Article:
A short while after the scenery starts to go more wild. Yet, amongst this wildness, there are still plantations: enormous squares, diamonds and grids cut viciously into the depths of forest. Long, straight bare roads connect them but there is no apparent centers of habitation near them. Are these deliberately remote research stations, experimenting with crops that could be the basis of future economic development? Are they another state project or private initiative, as has happened in the past? I don’t know. Very unearthly seeing this though. So deeply remote as to be secretive.
The foothills of the Andes appear below me. The green fragments as great mountains break the power of the Amazon forest. Ravines disgorge torrents of fast flowing water, cascading white over the rocks until muddied in the myriad rivers at the forest’s edge.
Clouds steam around the bare peaks, breaking only where the mountains stretch high enough to escape their clammy grip. A few breaks in the clouds and I can see snow capped peaks below me, their steep cliffs falling away into the misty void below.
We are over the main ridge of the Andes quite fast; the Peruvian side a high, dry plateau. Here deep canyons and high sided valleys break the olive and ocher ground into great decks. The area looks shorn of settlements; little seems to grow here.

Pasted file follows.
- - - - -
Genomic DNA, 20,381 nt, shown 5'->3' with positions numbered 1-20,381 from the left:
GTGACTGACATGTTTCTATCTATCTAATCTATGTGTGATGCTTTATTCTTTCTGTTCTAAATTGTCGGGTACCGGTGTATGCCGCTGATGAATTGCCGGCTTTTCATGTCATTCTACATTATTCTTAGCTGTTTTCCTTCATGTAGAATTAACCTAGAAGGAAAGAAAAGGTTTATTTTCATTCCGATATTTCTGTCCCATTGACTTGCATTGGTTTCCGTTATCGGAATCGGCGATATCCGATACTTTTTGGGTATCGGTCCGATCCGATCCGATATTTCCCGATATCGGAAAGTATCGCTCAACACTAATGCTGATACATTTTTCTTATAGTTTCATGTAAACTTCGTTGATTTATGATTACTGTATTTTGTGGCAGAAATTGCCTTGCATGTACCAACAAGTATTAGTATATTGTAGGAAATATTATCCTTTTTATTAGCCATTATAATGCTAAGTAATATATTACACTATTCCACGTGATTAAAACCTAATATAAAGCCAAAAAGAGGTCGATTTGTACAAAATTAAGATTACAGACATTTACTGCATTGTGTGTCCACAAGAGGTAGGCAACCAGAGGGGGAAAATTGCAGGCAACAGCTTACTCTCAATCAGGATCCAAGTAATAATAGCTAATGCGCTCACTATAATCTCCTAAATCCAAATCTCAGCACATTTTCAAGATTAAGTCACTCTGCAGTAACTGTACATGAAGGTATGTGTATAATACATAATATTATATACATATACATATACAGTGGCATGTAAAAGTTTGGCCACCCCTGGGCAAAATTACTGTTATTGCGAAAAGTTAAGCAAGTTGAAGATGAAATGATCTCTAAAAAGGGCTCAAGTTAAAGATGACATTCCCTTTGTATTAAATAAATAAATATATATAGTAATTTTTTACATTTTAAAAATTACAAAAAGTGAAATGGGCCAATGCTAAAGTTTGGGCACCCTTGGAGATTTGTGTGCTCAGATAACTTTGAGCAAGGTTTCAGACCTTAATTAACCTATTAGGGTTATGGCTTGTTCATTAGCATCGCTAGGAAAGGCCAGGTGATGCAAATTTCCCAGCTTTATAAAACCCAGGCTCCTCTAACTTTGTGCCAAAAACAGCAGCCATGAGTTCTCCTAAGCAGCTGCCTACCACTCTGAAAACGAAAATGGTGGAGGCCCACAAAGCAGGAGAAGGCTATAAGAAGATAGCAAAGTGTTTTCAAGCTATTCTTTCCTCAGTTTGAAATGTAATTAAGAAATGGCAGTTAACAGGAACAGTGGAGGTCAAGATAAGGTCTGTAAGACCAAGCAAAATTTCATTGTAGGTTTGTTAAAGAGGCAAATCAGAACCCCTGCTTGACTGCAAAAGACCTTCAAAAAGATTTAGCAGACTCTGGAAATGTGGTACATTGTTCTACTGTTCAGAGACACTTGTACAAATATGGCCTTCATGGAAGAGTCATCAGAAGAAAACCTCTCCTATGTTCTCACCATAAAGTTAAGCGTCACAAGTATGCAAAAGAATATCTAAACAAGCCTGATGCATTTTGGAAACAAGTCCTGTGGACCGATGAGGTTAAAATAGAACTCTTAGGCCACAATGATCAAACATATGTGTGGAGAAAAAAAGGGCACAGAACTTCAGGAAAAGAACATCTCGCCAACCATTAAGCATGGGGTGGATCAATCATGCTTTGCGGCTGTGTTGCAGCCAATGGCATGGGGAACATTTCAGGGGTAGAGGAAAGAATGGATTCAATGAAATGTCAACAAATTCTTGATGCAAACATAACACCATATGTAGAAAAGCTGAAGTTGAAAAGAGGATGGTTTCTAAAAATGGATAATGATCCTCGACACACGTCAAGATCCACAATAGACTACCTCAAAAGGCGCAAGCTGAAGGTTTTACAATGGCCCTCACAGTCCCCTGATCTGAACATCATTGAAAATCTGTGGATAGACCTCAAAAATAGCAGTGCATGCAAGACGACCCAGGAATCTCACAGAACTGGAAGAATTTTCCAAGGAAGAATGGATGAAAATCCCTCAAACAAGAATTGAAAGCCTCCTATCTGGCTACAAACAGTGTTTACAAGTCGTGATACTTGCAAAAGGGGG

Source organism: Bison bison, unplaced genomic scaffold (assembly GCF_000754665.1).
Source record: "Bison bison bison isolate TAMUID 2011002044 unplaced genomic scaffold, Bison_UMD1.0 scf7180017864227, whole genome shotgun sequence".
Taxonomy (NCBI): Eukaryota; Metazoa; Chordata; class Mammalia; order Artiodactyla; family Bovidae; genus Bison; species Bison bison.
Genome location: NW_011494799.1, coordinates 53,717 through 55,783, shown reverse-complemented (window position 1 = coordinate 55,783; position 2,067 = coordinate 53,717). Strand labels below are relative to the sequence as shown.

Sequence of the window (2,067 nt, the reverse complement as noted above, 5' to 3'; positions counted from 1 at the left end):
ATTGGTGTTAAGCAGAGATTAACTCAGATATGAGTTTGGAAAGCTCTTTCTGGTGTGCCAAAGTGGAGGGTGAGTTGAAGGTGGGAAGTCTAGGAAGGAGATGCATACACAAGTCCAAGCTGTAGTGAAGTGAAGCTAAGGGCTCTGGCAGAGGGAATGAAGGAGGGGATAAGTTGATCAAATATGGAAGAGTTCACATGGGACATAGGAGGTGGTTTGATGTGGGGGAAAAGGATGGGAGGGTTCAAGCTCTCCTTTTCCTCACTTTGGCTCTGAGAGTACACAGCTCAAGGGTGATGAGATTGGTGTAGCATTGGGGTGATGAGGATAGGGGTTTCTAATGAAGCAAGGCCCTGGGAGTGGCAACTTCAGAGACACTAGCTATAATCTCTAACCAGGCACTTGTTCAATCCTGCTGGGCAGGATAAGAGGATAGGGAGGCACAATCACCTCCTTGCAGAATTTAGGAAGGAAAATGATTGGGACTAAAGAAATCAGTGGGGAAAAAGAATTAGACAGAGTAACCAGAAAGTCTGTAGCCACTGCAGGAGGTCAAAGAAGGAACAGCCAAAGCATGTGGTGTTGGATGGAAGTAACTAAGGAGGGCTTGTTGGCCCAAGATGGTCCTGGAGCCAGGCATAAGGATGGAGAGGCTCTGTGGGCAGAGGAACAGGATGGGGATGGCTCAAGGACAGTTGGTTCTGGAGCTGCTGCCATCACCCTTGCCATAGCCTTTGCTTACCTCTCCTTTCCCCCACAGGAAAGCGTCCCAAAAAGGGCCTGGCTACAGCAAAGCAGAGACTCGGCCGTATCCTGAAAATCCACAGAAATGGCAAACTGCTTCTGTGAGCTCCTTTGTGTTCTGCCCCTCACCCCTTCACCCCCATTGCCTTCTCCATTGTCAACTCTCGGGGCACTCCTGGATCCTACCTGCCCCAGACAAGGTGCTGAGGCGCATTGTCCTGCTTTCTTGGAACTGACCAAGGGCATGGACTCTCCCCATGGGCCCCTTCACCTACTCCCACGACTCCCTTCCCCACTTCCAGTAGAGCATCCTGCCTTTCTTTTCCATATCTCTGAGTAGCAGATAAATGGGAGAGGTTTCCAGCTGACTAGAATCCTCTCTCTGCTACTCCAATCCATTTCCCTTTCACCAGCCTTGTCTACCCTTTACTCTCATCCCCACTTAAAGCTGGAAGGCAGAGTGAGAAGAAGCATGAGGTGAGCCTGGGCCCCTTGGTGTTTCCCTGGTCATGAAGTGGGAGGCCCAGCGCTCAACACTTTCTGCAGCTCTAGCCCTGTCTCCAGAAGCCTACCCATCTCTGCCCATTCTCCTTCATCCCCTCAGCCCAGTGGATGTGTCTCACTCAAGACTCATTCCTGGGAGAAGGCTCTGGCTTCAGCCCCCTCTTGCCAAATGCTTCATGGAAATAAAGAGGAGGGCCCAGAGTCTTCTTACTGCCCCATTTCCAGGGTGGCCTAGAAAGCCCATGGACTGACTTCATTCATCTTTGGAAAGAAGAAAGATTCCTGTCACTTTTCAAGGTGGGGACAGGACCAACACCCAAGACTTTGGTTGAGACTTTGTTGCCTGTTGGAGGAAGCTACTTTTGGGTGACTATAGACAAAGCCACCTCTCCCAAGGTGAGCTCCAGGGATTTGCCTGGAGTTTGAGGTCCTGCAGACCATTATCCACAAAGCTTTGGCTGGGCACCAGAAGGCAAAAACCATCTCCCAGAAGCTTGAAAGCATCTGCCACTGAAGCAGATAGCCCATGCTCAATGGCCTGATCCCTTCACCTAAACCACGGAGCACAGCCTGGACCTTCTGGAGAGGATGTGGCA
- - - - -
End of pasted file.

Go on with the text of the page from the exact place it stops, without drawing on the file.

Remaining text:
Flying over a ridge of snow topped mountains, in the distance off to my left I can see a high, solitary volcano, its white top well clear of the clouds. I think this must be Tacora, the almost 6000 meter volcano in the very north of Chile, just south of the border with Peru. I know where I am!
Below me the land has turned to desert, as dry, harsh and unforgiving as anything I saw flying over Baluchistan to the way to Kandahar. There’s nothing here, only angry colors as the land bakes in the stark light of the sun.
Within a moment there is a deep blue below me. We are over the sea – the Pacific Ocean!
The plane turned and began to follow the Peruvian coast up towards Lima. This is desert and sea. Nothing else. one solitary road winds its way over rocky bluffs, through sandy bays, along gullies that occasionally might become life giving streams or death giving torrents. Just occasionally could I see some isolated settlements, huddled in a low valley with a smudge of dust faded green around them.
It was desert right up to when we flew over Lima, sitting in its dusty plain as though Cairo had been transplanted from the Nile to the Sea. A circle over Callao, Lima’s port, a turn back and we had landed at Lima.
Through customs and baggage claim (easy – I’m traveling with a back pack only) in the light, airy, clean Jorge Chavez Airport. The taxi driver the hotel I had arranged to stay with wasn’t there, so I took an official one.
The cab driver talked me through the town – ‘this is Callao, the port of Lima. Now we are one the main road to Lima center. By the way, do you have a hotel room yet? In the center? But there’s nothing there, only some old buildings! Why not Miraflores? its modern with good shops… Oh, so you like the old stuff and your hotel is in the center. That you may enjoy Lima then!’
The hotel ‘Hostal de las Artes’ was simple and welcoming. Dumped my bag and had lunch in the restaurant attached (good food, very economical) before taking my first walk in Peru.